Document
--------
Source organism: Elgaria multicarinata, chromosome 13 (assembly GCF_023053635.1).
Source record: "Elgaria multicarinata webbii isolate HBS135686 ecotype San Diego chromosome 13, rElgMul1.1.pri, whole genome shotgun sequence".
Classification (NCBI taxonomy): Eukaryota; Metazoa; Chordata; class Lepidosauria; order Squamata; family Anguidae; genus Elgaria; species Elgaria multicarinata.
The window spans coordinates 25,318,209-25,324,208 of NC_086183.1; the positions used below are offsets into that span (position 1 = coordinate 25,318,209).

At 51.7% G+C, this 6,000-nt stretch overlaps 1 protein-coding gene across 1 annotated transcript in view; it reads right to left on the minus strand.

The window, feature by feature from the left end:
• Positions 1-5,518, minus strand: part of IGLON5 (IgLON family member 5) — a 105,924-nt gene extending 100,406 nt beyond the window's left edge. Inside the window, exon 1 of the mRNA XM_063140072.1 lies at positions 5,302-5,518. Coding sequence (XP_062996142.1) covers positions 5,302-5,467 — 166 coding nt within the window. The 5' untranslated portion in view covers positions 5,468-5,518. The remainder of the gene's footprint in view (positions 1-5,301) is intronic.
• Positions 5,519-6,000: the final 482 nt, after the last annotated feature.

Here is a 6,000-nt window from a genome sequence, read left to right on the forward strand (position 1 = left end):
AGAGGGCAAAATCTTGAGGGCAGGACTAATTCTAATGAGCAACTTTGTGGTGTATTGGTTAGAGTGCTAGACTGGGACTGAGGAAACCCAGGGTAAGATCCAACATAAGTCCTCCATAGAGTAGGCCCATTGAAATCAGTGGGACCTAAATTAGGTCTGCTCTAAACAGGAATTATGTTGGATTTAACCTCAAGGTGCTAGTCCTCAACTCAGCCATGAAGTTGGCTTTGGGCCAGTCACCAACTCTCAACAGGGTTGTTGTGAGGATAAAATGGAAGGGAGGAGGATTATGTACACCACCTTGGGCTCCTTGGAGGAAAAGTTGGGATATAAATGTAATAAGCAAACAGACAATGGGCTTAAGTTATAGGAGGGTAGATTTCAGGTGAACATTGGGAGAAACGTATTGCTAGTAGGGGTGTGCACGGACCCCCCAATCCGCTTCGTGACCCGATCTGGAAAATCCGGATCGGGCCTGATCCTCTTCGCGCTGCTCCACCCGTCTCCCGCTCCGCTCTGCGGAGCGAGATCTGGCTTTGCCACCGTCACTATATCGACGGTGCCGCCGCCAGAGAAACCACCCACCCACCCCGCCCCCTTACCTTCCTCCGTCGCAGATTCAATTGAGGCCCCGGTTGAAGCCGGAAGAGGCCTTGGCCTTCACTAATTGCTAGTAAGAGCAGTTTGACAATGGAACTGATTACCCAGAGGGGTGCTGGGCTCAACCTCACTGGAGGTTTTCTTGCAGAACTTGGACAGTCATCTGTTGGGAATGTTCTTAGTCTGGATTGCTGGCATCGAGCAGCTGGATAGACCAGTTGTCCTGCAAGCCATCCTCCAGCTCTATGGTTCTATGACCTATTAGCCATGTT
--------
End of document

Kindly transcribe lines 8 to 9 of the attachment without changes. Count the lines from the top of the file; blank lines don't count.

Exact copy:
• Positions 5,519-6,000: the final 482 nt, after the last annotated feature.

Here is a 6,000-nt window from a genome sequence, read left to right on the forward strand (position 1 = left end):